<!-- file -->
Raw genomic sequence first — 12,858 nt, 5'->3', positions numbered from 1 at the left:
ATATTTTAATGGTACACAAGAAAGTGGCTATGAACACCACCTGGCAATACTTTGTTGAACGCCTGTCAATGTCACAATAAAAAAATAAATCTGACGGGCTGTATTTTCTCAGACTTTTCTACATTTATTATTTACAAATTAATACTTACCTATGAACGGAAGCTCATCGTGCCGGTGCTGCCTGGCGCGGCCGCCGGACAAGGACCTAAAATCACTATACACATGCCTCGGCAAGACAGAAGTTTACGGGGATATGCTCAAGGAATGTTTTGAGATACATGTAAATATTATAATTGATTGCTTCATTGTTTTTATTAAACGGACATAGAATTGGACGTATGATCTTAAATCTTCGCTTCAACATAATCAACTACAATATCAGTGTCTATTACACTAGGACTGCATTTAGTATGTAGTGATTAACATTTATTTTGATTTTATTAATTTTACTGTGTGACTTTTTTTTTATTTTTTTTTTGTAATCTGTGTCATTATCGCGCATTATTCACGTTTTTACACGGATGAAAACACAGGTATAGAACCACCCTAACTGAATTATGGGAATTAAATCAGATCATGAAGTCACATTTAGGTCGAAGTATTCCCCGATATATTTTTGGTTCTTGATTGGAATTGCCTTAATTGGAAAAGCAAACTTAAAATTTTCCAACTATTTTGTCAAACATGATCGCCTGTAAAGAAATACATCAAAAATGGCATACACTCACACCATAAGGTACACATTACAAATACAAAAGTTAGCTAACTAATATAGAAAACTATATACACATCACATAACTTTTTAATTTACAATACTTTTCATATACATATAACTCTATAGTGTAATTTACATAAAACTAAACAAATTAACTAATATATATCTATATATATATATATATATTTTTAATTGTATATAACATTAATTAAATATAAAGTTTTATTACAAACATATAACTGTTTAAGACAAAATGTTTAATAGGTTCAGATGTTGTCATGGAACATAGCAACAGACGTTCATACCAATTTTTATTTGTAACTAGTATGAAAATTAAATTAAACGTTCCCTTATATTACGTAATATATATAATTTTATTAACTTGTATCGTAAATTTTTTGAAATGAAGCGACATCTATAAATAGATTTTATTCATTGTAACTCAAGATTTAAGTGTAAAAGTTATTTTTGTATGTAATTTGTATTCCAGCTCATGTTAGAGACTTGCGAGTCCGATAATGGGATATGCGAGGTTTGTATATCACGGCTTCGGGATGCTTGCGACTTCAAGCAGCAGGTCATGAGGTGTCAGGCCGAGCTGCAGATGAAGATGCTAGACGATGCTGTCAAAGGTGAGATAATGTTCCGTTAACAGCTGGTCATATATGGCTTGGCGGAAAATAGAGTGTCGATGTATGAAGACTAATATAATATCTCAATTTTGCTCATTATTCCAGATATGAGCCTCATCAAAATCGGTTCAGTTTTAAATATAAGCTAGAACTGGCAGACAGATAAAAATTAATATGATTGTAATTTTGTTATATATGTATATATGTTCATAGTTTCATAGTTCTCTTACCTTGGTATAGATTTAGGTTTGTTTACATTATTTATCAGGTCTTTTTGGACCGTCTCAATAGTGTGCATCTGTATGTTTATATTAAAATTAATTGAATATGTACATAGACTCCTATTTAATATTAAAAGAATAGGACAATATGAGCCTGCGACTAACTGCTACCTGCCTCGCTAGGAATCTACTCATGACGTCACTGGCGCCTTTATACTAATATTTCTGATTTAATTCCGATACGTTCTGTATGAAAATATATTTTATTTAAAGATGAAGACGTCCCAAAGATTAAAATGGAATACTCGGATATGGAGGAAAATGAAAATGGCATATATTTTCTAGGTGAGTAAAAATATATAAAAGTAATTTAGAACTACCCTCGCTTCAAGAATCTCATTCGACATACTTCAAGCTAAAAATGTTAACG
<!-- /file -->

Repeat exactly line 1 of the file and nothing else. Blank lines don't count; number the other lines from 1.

Raw genomic sequence first — 12,858 nt, 5'->3', positions numbered from 1 at the left: